Project Learn helps adults find resources they need to re-focus on education
“Getting over my fear of going back to school brought me to a new place in which I never thought I would be.”
Not only did Project Learn of Summit County help Doug Kirchner re-visit academics to earn a diploma – years after his high school classmates walked across the stage – but also the organization helped him learn more about himself.
Kirchner was never good at school, earning mostly Fs as a teenager. He dropped out of high school in the early 1990s and ended up working in the music industry for several years.
“It paid the bills,” Kirchner says, adding, “I toured with national bands, either as a member of the band or as road manager.” He eventually owned an independent record company, No Compromise.
In the meantime, Kirchner got married and had a daughter named Skyler. But his divorce a few years later forced Kirchner to stop touring so he would not lose custody of his daughter.
“I was 25 with no job aspiration or education,” he explains.
Kirchner did find a few management jobs at clubs in and near Cleveland, but after getting re-married, he found out his daughter had cancer at age 6.
In remission for several years, Skyler was diagnosed with brain cancer at age 11. She was terminal by the age of 12.
But before Skyler passed away in November 2011, she had one special request of her father.
“What do you want to be when you grow up?” Skyler asked Kirchner one day. He had since closed several cell phone stores he owned to take care of his daughter and was unable to find a job.
“I didn’t finish high school; I didn’t have my GED,” Kirchner says. “But Skyler insisted I go for it after she died, since I would have more time to focus.”
Kirchner visited the Summit County Ohio Means Jobs Center, began collecting unemployment and eventually met with Project Learn. He began attending the organization’s GED education classes in December 2011.
“I hadn’t been in a classroom in decades; so much had changed,” Kirchner says. “In fact, everyone in my group had been out of school for a long time – no one was under 25 years old – and some were learning English for the first time.”
Spending two or three nights a week with his classmates made them seem more like family in the end.
“We were like a cheer leading squad for each other,” Kirchner says, adding he helped teach American history to one non-native English speaker so he could pass his citizenship test as well.
Kirchner earned his GED in June 2012 with much appreciation for his instructors.
“My biggest hurdle was ultimately getting over my fear of going back to school. But the teachers I had in the Project Learn class at the Cuyahoga Falls Library wanted me to pass. They didn’t just teach; they encouraged me.”
Before his daughter passed away, Kirchner had told her he always wanted to be a police officer.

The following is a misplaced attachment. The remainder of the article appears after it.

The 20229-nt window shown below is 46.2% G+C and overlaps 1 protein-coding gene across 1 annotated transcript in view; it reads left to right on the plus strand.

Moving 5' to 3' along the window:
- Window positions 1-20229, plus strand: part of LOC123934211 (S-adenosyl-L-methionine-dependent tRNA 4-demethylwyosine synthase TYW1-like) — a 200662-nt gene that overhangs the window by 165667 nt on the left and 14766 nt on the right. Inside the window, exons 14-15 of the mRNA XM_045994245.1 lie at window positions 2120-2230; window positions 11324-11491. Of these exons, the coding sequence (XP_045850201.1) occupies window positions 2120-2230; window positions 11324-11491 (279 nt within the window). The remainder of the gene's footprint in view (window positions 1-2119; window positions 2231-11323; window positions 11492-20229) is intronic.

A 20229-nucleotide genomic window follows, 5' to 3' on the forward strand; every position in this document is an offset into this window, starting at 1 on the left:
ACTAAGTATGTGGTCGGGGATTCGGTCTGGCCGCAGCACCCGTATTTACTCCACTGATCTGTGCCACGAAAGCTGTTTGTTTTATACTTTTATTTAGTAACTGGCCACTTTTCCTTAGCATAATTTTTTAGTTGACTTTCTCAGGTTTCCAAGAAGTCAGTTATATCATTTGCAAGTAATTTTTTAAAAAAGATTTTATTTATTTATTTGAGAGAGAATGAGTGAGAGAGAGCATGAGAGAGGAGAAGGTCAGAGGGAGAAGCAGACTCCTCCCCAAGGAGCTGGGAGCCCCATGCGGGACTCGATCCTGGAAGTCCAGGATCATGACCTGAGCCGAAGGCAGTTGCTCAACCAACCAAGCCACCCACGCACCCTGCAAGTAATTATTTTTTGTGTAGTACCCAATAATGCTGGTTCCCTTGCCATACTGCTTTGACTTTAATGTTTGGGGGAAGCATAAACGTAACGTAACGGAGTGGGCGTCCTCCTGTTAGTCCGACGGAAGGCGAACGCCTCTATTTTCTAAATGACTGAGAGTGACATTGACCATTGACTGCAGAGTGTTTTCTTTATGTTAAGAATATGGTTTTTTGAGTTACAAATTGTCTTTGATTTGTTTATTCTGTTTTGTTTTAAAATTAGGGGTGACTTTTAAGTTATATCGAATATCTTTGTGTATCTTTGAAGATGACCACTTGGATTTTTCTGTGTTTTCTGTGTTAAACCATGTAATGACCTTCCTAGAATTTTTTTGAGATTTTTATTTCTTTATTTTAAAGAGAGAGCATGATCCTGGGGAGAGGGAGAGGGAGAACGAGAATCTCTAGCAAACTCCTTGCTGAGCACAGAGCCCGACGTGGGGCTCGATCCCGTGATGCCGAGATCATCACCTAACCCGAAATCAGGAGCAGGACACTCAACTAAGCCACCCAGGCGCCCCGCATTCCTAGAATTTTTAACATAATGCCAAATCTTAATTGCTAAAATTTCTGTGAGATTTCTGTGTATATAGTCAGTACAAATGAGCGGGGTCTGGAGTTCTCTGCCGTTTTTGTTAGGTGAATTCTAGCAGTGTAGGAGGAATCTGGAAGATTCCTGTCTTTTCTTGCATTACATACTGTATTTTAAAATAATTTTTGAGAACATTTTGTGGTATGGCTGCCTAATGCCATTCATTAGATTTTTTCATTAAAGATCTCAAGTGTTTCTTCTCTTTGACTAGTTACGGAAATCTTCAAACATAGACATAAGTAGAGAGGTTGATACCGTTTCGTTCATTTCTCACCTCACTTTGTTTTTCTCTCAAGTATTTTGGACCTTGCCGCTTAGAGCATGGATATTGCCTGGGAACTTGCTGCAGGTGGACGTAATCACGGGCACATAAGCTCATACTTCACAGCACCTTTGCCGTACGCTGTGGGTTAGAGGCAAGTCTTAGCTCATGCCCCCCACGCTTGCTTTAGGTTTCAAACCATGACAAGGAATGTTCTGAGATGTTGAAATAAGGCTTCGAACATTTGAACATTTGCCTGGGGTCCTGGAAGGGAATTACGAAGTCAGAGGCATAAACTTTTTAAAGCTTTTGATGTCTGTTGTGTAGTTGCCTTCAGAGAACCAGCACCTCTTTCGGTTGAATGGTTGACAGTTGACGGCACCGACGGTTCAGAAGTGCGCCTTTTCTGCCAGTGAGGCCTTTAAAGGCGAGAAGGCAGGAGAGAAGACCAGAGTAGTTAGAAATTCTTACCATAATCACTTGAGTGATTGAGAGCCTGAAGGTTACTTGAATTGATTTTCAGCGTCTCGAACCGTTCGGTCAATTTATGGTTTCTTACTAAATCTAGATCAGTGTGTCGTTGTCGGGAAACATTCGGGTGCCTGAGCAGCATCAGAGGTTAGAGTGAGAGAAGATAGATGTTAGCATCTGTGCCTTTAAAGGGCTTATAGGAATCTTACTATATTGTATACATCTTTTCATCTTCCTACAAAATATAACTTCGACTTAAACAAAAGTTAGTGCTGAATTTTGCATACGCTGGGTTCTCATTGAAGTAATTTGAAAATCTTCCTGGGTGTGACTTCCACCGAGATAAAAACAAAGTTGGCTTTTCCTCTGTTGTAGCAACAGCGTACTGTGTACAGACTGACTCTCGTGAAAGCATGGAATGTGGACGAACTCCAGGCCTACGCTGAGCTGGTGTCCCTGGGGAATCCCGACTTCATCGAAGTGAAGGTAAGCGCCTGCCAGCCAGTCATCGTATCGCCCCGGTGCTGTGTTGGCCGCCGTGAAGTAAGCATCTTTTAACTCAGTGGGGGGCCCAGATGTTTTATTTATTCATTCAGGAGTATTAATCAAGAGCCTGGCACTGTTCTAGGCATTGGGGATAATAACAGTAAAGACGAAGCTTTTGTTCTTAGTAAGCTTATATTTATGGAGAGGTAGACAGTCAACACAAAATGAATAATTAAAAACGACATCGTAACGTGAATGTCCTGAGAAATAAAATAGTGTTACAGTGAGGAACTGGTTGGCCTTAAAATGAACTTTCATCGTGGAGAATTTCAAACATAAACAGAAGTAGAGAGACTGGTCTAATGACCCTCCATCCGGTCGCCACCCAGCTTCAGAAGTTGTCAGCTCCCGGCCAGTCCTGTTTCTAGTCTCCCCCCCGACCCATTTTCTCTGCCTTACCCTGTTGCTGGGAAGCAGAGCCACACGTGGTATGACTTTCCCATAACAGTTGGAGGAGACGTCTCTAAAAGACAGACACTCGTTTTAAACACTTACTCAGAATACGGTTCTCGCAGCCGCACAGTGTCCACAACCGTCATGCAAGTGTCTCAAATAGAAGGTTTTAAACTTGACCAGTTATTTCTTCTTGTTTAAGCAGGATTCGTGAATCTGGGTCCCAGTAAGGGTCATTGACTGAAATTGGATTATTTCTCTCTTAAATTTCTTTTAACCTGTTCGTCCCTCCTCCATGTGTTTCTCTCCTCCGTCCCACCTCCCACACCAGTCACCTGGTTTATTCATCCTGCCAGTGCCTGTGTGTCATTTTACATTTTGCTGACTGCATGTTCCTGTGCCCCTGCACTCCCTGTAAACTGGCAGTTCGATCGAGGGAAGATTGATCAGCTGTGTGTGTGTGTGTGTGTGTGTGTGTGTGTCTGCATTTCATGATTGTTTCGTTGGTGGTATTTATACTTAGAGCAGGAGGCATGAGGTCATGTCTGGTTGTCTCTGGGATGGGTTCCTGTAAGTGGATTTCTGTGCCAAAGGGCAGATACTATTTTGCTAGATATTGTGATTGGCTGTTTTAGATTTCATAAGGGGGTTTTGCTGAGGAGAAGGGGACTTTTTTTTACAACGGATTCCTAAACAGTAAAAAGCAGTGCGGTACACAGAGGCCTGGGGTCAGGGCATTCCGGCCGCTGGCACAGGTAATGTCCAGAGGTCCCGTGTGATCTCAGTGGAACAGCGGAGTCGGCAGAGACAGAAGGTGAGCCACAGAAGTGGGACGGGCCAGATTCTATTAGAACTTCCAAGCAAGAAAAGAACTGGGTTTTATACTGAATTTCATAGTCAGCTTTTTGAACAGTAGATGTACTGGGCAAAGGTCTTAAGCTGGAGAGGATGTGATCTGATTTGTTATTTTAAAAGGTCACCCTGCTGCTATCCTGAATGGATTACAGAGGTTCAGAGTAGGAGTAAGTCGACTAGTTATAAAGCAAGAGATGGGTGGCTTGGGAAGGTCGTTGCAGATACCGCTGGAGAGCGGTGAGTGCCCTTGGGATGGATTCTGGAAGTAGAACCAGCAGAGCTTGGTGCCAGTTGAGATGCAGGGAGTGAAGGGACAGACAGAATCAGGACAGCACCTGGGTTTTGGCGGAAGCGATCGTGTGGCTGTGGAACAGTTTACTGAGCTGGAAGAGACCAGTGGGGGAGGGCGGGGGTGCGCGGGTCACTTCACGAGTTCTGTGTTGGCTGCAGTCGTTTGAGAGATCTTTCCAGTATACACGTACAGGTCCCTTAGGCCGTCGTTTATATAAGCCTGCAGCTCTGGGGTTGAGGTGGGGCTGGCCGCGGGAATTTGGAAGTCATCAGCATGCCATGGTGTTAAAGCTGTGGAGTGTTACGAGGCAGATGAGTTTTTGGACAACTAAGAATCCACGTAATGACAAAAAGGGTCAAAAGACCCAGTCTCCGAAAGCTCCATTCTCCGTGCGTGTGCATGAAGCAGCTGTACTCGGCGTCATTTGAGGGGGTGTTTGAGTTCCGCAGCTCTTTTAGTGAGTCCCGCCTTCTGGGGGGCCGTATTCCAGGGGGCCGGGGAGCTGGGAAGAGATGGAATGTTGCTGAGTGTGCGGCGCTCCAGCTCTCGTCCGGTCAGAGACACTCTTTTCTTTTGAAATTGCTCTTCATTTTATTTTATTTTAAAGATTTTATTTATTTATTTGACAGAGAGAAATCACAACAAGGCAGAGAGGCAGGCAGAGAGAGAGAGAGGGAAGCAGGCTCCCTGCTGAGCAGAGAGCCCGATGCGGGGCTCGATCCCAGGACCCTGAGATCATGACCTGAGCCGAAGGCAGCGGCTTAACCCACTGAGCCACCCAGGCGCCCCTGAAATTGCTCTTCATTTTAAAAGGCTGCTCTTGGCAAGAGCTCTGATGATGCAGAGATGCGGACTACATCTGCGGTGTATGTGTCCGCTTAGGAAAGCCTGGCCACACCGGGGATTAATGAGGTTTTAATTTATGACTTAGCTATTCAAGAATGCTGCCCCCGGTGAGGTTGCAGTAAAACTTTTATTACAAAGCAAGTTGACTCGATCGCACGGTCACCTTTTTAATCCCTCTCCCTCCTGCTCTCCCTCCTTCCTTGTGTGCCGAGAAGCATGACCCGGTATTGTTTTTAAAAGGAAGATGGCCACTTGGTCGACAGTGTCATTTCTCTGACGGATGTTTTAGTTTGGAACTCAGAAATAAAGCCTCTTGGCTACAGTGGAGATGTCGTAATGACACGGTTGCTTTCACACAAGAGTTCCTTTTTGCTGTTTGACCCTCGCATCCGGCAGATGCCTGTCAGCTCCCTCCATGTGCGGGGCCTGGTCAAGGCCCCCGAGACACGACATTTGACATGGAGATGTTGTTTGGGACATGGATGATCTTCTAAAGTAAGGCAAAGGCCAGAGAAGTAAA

Although the age cut-off for enrollment to Munroe Falls Police Academy was below Kirchner’s age when he applied, the connections he made during Project Learn’s graduation ceremony helped him enroll at Kent State University instead.
“I was signed up for classes that first semester before I even knew I was accepted!” Kirchner recalls, adding he met with Kent State’s Bridges Program for the GED Scholars Initiative during the graduation ceremony.
Being the first member of his family to attend college, Kirchner is proud to earn between a 2.75 and 3.0 GPA, while taking 15 to 18 credit hours each semester. He takes most of his classes at Kent State’s main campus, but he also takes some classes online.
“I never thought I would go to college,” says Kirchner, now a junior in the applied conflict management program. He hopes to graduate with a minor in criminal justice as well in August 2017.
While working two jobs, including an internship, completing the work for a full load of classes is not always easy for Kirchner. But the opportunities he’s had so far make it worth it.
Through his part-time job at SACS Consulting & Investigative Services, Inc., Kirchner was the body guard of Dr. Ben Carson and CBS Evening News correspondents during the 2016 Republican National Convention (RNC) in Cleveland.
“The climates I’ve worked in were never that scary,” Kirchner recalls. “I had body guarded presidents and CEOs of companies before, but never people with such high profiles as I did at the RNC.”
Kirchner’s second job is youth leader in the treatment center at the Multi-County Juvenile Attention System in Canton, Ohio.
“I want to be a mediator – a sounding board – for kids; I want to help them get ready to leave the center,” Kirchner explains, adding his ultimate goal is to be a probation officer for juveniles. “I want these kids to have a future.”
Now, as a father of three boys, Kirchner knows how important it is for children to have adults to speak for them – “to teach them where to go in life.”
Paying It Forward
If it wasn’t for Project Learn, Kirchner says he would not be where he is today.
“Their job is to place people where they can best succeed at earning an education,” Kirchner says. “They make positive changes in people’s lives.”
His GED instructor, Kathleen Collins, and classroom volunteer Chuck Hunter have made huge impacts on Kirchner. He still visits their classes from time to time to speak with current students and encourage them to keep furthering their education.
“The longer you wait to go back, the more likely hopelessness is to set in,” he says. “You just have to jump in and try it, pass or fail.”
As Kirchner says, many people are afraid to go back and earn their GED; they don’t know what to expect. But connecting with and setting goals with Project Learn will help them help you.
Kirchner now lives with his wife, Katie, and their three sons, Ian, 11; Mason, 6; and Eli, 4.
You can find more information about Project Learn on its website at www.projectlearnsummit.org.